Taking it one step further, I opted to tint the primer to match the color of the paper. As you can see from holding up the paper to the light, there are weaker spots where you can see the paper backing under the woven grass.
White primer would risk making this more obvious, while a close color match would better disguise these gaps.
Rolling the primer onto my meticulously prepped walls, I felt like I was finally getting somewhere. Furthermore, after my uncomfortable sojourn into the world of wood finish, it was also nice to be back to the familiar realm of painting.
It only took a few hours to cover the walls. Then, I stepped back to admire the change and get a preview of how the room would feel with the same color paper.
I'd been striving for "bold and beautiful." I wound up with "church basement multi-purpose room." Where did I go wrong?
Since the primer needed to set for 24 hours before next steps, I had some time to think on it. Every time I left the room and came back to it, I felt an overwhelming sense of nope.
Some of you may be thinking, "But this isn't the wallpaper. It's just the primer." Yes, you're right. And the primer isn't nearly as nice as the paper, with its texture, iridescence, and variance in tones.
Still, it is basically what the color would be. And it proves what I have always suspected about color choices in my house. With all of the woodwork, I have to play it safe or risk looking outdated.
I always like to sleep on decisions. The next morning, with sunlight coming in, bringing with it a fresh perspective, the room looked just as hideous. I still maintain that the wallpaper is stunning. I still stand behind my vision for the finished room. It all works... in someone else's home. But, sadly, not in mine. Be it ever so humble.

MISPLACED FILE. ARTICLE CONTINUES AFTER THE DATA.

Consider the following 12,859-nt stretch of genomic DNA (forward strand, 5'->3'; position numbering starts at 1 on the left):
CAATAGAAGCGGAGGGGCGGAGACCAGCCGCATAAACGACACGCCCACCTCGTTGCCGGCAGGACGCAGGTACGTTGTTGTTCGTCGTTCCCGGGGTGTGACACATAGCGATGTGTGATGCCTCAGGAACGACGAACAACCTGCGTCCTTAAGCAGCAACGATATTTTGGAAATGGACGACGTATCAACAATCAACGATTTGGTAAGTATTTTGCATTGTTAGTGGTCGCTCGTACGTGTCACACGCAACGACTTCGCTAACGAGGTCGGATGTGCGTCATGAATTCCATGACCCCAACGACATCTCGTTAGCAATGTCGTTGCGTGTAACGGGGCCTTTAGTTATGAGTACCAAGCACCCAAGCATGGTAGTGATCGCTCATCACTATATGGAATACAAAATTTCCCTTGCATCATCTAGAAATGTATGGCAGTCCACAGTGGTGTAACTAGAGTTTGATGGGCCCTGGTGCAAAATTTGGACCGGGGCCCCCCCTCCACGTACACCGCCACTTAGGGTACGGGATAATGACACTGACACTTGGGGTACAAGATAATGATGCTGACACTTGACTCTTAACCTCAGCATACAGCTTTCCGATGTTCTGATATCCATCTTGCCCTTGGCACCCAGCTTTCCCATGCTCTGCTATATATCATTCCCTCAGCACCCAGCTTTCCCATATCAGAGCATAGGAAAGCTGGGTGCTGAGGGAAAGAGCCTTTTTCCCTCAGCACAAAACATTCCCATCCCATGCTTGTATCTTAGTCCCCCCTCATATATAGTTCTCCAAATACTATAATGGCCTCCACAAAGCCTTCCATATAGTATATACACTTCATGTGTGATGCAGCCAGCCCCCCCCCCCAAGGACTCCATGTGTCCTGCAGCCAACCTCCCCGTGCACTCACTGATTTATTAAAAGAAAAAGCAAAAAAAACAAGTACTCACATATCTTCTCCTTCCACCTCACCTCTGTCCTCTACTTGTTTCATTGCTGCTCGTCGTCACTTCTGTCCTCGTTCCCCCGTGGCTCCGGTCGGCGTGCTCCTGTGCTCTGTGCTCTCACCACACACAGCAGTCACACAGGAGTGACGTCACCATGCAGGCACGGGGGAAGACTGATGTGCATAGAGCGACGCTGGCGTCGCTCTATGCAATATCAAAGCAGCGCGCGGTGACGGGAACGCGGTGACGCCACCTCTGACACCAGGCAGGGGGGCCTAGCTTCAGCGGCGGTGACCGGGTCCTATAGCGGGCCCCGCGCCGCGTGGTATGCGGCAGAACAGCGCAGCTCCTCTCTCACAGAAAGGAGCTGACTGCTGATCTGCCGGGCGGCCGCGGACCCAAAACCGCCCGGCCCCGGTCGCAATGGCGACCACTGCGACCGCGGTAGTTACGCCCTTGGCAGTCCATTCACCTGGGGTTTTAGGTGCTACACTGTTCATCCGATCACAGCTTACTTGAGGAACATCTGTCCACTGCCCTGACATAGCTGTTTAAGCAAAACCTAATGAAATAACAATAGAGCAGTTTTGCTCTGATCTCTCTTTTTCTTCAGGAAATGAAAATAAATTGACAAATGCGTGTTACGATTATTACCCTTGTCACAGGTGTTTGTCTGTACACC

Very well. I'd just paint over this teal monstrosity. But what color? No longer interested in risk taking, I stuck with the same swatch as the living room and kitchen --White Clay-- and the hallways --Sandstone Cove.
Rounding out the trio, I picked up a gallon of Castle Path and set to work undoing everything I'd done the day before.
It wouldn't have been my first choice to go from white to grayish by adding in an unnecessary intermediate coat of hard-to-cover-up dark teal. But at this point I'm just trying to make the most of it. And at least the walls themselves are, after all my hard work, flawless.
All in all, a very roundabout process to get to what is not that much different. Here's a better look at the new paint and window trim, compared to how it all began.
Setting aside all of the missteps and the stupid MacGuffin wallpaper, I like where we've ended up. The wood trim is, in and of itself, a really pretty shade.
|New paint and refinished window|
Maybe there can be another attempt at wallpaper in the future. I'm still compelled to succeed at the task and rub it in the nay-saying bloggers' dumb faces. In the meantime, I've got two rolls of expensive, teal grasscloth wallpaper from The Orient up for grabs if anyone wants em.